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ChessBase Magazine issue 204

November/ December 2021

ISSN 1432-8992
Euro 19.95
System requirements:
Minimum: Pentium III 1 GHz, 1 GB RAM, Windows Vista, XP (Service Pack 3), DirectX9 graphic card with 256 MB RAM, DVD-ROM drive, Windows Media Player 9, ChessBase 12/Fritz 13 or included Reader and internet connection for program activation. Recommended: PC Intel Core i7, 2.8 GHz, 4 GB RAM, Windows 8.1 or Windows 10, DirectX10 graphic card (or compatible) with 512 MB RAM or better

On the cover we see the strongest female chess player of all time, Judit Polgar, besides some background information about here, there are also 23 heavy analysed games from here on this DVD.
One of my favourites is: McShane,Luke J (2713) - Polgar,Judit (2705) [A37]
London Classic 4th London (8), 09.12.2012
[Baskaran, Adhiban]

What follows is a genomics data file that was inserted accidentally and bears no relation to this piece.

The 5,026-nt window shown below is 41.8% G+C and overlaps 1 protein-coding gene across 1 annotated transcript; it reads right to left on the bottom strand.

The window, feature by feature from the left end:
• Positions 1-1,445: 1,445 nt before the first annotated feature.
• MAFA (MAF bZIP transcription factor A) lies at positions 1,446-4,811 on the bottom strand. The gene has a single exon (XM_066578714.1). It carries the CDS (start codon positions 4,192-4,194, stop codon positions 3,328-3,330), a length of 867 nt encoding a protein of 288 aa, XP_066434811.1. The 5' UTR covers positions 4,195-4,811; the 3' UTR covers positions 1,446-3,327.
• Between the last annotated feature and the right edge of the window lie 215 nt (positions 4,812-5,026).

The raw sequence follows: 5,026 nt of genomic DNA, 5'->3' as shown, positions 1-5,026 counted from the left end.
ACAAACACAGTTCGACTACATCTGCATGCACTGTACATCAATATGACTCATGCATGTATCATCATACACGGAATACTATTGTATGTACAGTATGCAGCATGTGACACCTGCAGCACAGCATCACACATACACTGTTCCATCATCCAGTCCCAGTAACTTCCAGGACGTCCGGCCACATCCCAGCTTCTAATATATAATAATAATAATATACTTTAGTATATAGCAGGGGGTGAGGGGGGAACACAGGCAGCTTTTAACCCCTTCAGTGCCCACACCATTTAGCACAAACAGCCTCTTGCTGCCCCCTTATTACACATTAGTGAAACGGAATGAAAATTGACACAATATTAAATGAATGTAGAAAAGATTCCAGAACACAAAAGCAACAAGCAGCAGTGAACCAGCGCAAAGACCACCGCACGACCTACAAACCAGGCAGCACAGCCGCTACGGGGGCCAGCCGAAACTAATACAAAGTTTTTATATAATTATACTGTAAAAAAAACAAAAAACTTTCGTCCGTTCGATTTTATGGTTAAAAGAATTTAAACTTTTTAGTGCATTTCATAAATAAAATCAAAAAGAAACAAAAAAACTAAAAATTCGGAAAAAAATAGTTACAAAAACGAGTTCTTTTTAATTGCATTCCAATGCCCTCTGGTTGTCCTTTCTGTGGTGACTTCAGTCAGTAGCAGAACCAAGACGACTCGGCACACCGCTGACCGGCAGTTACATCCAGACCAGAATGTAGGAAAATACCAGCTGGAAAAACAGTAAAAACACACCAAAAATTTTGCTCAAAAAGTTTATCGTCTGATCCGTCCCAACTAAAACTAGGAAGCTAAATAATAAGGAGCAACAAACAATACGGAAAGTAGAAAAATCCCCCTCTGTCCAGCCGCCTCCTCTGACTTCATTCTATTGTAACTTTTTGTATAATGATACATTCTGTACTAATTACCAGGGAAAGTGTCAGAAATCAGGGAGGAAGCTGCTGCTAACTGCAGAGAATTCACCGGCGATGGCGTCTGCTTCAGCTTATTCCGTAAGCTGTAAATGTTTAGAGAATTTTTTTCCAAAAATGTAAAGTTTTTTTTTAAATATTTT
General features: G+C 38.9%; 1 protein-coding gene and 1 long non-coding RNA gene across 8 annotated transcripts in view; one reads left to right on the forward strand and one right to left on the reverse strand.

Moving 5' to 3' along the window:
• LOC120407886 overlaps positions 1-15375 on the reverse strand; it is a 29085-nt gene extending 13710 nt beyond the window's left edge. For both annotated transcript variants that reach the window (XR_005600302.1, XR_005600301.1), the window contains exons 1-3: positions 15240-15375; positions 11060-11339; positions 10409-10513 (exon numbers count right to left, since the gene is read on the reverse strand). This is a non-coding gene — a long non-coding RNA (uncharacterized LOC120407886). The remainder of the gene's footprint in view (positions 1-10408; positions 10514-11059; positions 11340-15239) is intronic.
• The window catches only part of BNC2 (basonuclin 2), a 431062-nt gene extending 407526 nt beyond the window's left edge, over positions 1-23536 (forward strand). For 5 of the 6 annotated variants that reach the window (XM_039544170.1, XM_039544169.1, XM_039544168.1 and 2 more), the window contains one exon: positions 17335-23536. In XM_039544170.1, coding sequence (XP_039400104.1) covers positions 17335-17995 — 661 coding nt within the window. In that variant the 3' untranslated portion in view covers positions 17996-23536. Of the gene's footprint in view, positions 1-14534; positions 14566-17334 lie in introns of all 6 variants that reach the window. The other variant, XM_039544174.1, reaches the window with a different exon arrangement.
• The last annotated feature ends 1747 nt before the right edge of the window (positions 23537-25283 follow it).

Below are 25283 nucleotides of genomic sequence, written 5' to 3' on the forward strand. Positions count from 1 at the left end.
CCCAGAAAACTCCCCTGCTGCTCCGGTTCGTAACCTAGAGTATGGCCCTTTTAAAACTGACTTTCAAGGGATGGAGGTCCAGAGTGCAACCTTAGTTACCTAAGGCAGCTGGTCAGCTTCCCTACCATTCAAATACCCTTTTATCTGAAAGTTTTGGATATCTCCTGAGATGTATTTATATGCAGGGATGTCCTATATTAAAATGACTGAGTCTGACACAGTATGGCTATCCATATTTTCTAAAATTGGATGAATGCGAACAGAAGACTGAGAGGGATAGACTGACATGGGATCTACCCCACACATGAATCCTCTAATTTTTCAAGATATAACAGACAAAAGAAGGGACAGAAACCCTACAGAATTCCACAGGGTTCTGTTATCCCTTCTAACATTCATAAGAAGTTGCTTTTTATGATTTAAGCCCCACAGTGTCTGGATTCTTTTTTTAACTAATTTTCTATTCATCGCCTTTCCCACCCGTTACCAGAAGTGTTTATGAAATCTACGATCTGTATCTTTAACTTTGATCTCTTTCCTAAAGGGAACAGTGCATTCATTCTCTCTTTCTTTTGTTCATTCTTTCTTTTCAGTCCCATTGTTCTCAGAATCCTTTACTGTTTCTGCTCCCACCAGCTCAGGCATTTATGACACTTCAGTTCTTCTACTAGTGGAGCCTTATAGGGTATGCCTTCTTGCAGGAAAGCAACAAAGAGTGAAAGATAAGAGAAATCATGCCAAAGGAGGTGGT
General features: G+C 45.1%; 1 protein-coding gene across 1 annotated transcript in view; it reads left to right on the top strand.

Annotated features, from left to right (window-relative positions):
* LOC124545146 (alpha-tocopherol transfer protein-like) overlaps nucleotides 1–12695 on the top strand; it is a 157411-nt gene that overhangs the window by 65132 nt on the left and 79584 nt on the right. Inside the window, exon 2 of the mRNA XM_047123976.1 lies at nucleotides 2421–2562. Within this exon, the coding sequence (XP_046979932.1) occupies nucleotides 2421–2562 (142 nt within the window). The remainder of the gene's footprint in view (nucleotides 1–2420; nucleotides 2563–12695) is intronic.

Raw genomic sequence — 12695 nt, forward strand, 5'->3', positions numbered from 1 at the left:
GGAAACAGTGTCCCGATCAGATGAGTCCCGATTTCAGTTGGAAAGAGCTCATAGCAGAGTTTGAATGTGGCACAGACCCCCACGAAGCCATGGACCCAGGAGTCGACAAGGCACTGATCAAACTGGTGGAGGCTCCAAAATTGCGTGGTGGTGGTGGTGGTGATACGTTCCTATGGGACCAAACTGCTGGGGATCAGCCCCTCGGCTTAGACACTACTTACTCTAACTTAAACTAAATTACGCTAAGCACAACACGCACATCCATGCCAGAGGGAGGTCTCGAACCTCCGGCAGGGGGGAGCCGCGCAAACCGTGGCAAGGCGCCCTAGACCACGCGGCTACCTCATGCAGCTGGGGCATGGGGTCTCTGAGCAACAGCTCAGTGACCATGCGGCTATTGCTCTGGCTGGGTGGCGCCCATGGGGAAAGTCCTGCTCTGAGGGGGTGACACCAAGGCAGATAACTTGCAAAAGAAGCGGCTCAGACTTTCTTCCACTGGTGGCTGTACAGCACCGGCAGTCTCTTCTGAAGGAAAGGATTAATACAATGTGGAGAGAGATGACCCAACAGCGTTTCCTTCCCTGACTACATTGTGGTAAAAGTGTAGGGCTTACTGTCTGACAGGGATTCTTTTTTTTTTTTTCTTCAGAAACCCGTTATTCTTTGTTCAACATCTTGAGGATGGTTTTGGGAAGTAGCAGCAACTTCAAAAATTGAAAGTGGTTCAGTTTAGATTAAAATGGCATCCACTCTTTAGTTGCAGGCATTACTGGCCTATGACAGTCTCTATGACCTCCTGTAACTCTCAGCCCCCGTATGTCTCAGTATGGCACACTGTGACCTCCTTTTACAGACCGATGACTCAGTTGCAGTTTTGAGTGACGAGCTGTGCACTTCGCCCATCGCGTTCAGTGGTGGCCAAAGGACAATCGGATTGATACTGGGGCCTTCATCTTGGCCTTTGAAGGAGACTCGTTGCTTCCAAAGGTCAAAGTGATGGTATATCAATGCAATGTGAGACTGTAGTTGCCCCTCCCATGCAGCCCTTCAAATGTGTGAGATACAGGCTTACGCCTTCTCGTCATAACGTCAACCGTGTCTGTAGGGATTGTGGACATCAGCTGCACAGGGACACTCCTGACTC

1.c4 g6 Black wants the option to go Kings-Indian, while also keeping all her other options flexible. 2.g3 Bg7 3.Bg2 c5 Looks like this was Judit's intention, to aim for the Symmetrical English. 4.Nc3 Nc6 5.Nf3 b6!? An interesting line with the intention to do double fianchetto. 6.0-0 Bb7 7.d3 Luke is trying to keep it simple. [White could try to prepare d4 with 7.e3 Arguably this is White's most challenging attempt to fight for an advantage. 7...Nf6 8.d4 Na5 9.Qe2 0-0 10.Rd1² White was slightly better and went on to win in  (Portisch-Keene Moscow 1977)] 7...Nf6 [Another way to develop the knight is 7...Nh6 8.Bd2 Nf5 The knight is looking very proud on f5, helping to control the d4-square. 9.Rb1 0-0 10.a3 d6 11.b4 Qd7 Black had fully equalized and soon drew the game in (Gulko-Miles Las Palmas 1996)] 8.Bg5 I really don't understand the point of this move. 8...h6 9.Bd2 Not the best idea... [It was better to give up the bishop pair and prepare d4. 9.Bxf6 Bxf6 10.e3 0-0 11.d4 e6! Fighting for the center control. 12.Ne4 cxd4 13.Nxf6+ Qxf6 14.exd4 Ne7 with an equal game.] 9...d5 Black has already achieved a slight edge. 10.Qc1 I guess this is the point :), to stop Black from castling. [10.cxd5 Nxd5 11.Nxd5 Qxd5 12.Bc3 0-0 Black is more preferable due to the extra space and potential outpost on d4 for the knight.] 10...Rc8 Judit just continues developing her forces and slowly is starting to indirectly put pressure on the queen via the c-file. 11.Rb1 [The other option was 11.e4 dxc4 12.dxc4 Qd3³ Black is also better here.] 11...Qd7 12.b3 d4 Gaining more space and dominating the knight. 13.Nb5 h5! Now Luke might have been wishing that he should have just allowed Judit to castle :). 14.b4 cxb4 15.Bxb4 a6 The knight is not at all sure what he should be doing in this game :). 16.Na3 Nxb4 17.Rxb4 Nd5 Black is just cruising towards a big advantage, the deep plan behind Judit's Rc8 is now seen! 18.Rb3 Nc3µ 19.Qd2 Bxf3 [Stronger was 19...Na4! Protecting the only weakness on b6 and then continuing the kingside assault with h4.] 20.Bxf3 h4 21.g4 This looks the lesser of the evil, otherwise Black might create a mating attack along the h-file. 21...b5 Now the b6-pawn which was originally a weakness is turned into a strength! 22.h3 0-0 23.cxb5 axb5 White's position is very depressing and the knight on c3 is a monster and cuts into White's activity. 24.Nc2 Rc5 25.Ne1 Bf6 The bishop will be nicely placed on g5. 26.Ng2 Bg5 27.Qb2 Rfc8 28.Kh1 It is hard to give White any good advice here. 28...Qd6 29.Ra3 Na4! and suddenly it becomes clear that White's funny piece setup on the kingside only allows a back rank mate type finish :). 30.Rxa4 bxa4 The rest is simple. 31.Ne1 Rc1 32.Qb7 Rb8 33.Qa7 Bd2 I think this line with b6 which Judit played could be an interesting direction for Black and also it was very instructive to see how she slowly built up her position and demolished White's defenses. 0-1.